Choose a Distribution

By Jason Brooks  |  Posted 2007-03-12 Email Print this article Print

Choose a Distribution Now its time to choose a distribution to test. If you change your mind at some point or want to evaluate more than one distribution, your virtualization-based testbed will be quite amenable to the shift. When considering which distribution to test, you should first ask yourself whether theres a family of distributions that youre interested in learning about or if theres specific functionality youre interested in using.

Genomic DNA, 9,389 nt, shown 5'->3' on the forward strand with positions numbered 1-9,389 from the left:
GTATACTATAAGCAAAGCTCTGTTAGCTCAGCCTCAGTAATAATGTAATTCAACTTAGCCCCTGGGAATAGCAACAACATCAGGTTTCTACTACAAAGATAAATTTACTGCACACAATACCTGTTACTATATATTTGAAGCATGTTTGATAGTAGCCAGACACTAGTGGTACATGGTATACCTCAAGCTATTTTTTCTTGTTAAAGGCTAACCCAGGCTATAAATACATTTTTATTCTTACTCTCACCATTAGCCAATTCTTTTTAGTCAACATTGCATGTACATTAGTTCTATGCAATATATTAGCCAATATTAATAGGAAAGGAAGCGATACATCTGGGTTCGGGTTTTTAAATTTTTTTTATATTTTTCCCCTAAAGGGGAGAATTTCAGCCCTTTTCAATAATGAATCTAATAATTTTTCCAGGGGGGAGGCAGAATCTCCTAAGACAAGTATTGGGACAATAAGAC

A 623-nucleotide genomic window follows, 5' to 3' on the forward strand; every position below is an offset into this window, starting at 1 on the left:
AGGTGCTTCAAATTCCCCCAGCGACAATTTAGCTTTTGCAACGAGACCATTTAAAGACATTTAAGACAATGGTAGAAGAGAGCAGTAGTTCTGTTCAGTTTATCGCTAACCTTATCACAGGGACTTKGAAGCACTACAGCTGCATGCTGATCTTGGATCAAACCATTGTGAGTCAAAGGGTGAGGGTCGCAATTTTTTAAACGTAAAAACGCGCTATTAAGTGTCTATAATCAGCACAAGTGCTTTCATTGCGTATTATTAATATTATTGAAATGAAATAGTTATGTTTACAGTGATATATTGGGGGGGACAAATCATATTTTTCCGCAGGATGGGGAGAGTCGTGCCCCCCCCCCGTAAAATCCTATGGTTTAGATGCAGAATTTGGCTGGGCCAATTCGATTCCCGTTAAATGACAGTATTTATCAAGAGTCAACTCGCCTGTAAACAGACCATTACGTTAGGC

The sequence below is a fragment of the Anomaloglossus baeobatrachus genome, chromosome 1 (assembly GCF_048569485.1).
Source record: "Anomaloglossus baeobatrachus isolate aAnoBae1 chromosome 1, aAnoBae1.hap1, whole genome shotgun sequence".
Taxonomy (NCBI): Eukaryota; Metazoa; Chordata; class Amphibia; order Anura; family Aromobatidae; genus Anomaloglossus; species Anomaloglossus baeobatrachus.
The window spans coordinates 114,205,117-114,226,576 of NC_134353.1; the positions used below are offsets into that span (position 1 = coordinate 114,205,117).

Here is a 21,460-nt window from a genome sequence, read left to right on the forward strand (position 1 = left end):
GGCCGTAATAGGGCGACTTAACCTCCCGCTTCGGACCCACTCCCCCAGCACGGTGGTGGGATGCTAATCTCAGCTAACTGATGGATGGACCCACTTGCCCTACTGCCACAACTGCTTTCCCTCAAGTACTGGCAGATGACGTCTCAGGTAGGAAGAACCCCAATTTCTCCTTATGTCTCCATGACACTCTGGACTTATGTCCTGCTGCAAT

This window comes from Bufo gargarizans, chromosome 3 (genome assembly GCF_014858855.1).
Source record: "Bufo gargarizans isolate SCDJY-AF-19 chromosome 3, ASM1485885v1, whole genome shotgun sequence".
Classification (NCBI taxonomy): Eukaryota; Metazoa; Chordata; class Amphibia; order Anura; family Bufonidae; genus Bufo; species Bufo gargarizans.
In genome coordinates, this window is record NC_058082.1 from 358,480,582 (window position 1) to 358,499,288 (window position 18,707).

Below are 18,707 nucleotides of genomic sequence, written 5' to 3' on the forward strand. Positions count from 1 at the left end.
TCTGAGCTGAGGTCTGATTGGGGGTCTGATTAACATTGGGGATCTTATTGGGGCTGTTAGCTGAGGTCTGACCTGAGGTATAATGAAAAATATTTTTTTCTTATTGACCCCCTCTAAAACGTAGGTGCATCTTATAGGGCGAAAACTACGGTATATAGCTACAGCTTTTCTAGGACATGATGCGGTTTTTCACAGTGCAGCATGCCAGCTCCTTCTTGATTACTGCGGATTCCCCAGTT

While there are many different Linux distributions out there, lots of them trace their heritage back to one of a few particular parents, and the major families of distributions have their own ways of organizing packages and administration processes.
Also, consider whether you have a Linux guru available to you for answering questions or explaining concepts—if you do, it might be a good idea to start out with the same distribution that this person uses, as this will make it easier for him or her to help you. Following are brief evaluations of four different Linux distributions, each of which is free and ships with a comfortable GUI and access to pretty much all the software resources available to Linux. Not all of these are necessarily suitable for production use themselves, but they offer good entry points to different segments of the overall Linux world. Fedora